, PARIS, Mar 12 – After an initial bid to run for re-election as self-styled saviour of the euro, Nicolas Sarkozy has launched a bid to shake up his lacklustre polling numbers with a surprise new eurosceptic stance.
With barely six weeks to go before the first round of voting, and with the French leader’s Socialist opponent Francois Hollande still frontrunner for the presidency, Sarkozy struck a strident new tone in a Sunday rally.
He threatened to pull France out of the Schengen open borders agreement and demanded the European Union adopt measures to fight cheap imports, warning that France might otherwise pass a unilateral “Buy French” law.
“I want a Europe that protects its citizens. I no longer want this savage competition,” he declared to a cheering crowd. “I have lost none of my will to act, my will to make things change, my belief in the genius of France.”
Sarkozy’s right-wing supporters were delighted, both in the large conference hall in the Paris suburbs where his speech received an ecstatic reception, and in media interviews and on Internet message forums afterwards.
But the left was quick to attack what they saw as a populist stunt.
“I felt I wasn’t listening to a French president, because a French president always wants to build Europe, push it forward. This was a conservative British prime minister,” said Hollande’s campaign manager Pierre Moscovici.
Moscovici said Britain had led opposition to the Schengen accords — under which most EU members agreed to abandon border controls between the states — and said Sarkozy’s threat was a “phenomenal step backwards”.
From the far left, presidential candidate Jean-Luc Melenchon scorned what he dubbed a late conversion to euroscepticism from a leader who had hitherto demonstrated a “particular case of European servility”.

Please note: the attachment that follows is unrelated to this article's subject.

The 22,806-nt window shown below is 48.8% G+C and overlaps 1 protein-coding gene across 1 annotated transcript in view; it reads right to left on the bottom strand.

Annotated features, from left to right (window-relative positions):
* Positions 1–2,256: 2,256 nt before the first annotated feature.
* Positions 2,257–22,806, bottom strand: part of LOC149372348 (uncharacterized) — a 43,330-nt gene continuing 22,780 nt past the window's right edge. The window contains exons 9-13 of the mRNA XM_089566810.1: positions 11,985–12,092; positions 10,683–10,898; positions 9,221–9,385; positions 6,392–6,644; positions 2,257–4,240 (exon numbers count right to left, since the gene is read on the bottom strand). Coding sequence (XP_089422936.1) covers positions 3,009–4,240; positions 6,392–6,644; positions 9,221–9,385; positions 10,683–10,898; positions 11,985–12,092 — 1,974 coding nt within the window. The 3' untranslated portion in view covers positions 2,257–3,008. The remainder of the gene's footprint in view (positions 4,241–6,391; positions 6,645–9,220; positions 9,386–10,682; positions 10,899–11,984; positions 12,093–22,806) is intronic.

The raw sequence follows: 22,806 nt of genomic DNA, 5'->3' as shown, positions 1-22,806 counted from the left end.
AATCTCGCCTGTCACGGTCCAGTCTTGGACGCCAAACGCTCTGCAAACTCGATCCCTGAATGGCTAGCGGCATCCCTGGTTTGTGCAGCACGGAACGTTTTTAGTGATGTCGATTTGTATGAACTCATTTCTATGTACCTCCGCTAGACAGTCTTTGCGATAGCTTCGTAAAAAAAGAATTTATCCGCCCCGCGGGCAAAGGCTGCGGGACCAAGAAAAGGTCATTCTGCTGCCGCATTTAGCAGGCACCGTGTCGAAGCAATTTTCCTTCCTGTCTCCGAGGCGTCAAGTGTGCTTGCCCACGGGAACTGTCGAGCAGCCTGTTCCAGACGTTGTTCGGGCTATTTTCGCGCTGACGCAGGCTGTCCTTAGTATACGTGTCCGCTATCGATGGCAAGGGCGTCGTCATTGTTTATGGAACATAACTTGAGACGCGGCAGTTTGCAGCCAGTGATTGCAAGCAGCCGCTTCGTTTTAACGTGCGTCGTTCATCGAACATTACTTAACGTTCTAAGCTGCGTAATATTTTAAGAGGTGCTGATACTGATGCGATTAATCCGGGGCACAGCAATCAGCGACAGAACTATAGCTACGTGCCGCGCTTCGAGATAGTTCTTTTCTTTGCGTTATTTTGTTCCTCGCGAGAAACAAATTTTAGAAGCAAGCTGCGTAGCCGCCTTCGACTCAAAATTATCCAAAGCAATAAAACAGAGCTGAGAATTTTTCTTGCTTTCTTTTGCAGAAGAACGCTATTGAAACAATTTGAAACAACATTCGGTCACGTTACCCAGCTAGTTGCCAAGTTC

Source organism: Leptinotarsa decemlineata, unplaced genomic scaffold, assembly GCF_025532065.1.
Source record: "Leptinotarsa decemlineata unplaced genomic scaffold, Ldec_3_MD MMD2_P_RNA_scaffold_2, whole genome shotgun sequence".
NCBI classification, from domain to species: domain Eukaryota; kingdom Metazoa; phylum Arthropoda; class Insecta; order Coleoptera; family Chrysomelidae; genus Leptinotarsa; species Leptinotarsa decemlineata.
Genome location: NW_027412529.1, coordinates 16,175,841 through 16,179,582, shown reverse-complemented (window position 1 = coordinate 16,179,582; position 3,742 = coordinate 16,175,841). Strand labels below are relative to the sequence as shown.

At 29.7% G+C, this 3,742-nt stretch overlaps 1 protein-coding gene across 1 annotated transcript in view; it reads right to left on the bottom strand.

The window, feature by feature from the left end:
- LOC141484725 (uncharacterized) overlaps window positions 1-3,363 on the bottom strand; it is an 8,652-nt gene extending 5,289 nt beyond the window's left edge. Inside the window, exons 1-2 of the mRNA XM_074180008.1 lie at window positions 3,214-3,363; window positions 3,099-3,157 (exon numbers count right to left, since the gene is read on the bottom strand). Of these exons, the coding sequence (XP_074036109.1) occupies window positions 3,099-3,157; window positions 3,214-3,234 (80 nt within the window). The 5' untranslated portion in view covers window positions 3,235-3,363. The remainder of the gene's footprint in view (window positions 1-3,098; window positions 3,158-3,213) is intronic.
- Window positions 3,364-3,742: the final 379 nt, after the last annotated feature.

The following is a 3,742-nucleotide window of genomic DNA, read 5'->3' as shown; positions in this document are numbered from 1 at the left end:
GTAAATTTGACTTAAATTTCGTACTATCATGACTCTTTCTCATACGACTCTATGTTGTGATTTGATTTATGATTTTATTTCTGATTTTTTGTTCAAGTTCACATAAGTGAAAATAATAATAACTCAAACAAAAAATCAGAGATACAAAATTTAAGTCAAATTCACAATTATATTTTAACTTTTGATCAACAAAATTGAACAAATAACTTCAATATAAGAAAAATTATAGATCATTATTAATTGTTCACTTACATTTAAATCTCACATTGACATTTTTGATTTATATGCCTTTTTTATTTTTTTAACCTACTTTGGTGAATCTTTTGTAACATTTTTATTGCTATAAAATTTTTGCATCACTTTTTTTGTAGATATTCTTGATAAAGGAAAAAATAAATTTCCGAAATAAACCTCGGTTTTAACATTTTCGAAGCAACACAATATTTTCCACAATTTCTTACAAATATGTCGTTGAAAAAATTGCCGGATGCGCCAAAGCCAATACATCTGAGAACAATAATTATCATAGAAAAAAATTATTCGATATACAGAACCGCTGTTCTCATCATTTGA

Melenchon boasted that his “Left Front”, a coalition of Communist and far left socialists, had pioneered the idea of disobeying EU laws when they run contrary to French national interests.
On the far right, Marine Le Pen and her National Front have gone further than Sarkozy in demanding that France quit the euro and close its borders.
Thus far in the campaign, Europe has been seen as a more difficult issue for Hollande than for Sarkozy, who has received the more or less open backing of the right-wing leaders of Germany, Spain and Britain.
Hollande, by contrast, has been warned that his vow to renegotiate Europe’s hard-won debt pact could see Paris isolated among its allies.
But commentators in the French press said Monday that Sarkozy’s new tack had confused his message, and could offend France’s allies.
“Yesterday he was accused by Nicolas Sarkozy of calling France’s word into question. This morning, Francois Hollande may look a very moderate reformer in the eyes of our neighbours,” wrote Herve Favre in La Voix du Nord.
“So, will his conservative counterparts in London, Madrid and Berlin, who snubbed Francois Hollande because he wants to renegotiate the latest EU treaty, now in turn boycott Nicolas Sarkozy?” demanded Bruno Dive in Sud-Ouest.
A first round of voting in the presidential election will take place on April 22, followed by a run-off between the top two candidates on May 6.
All recent opinion polls forecast that Hollande will win a close-fought first round and then enjoy a comfortable victory against Sarkozy in the second.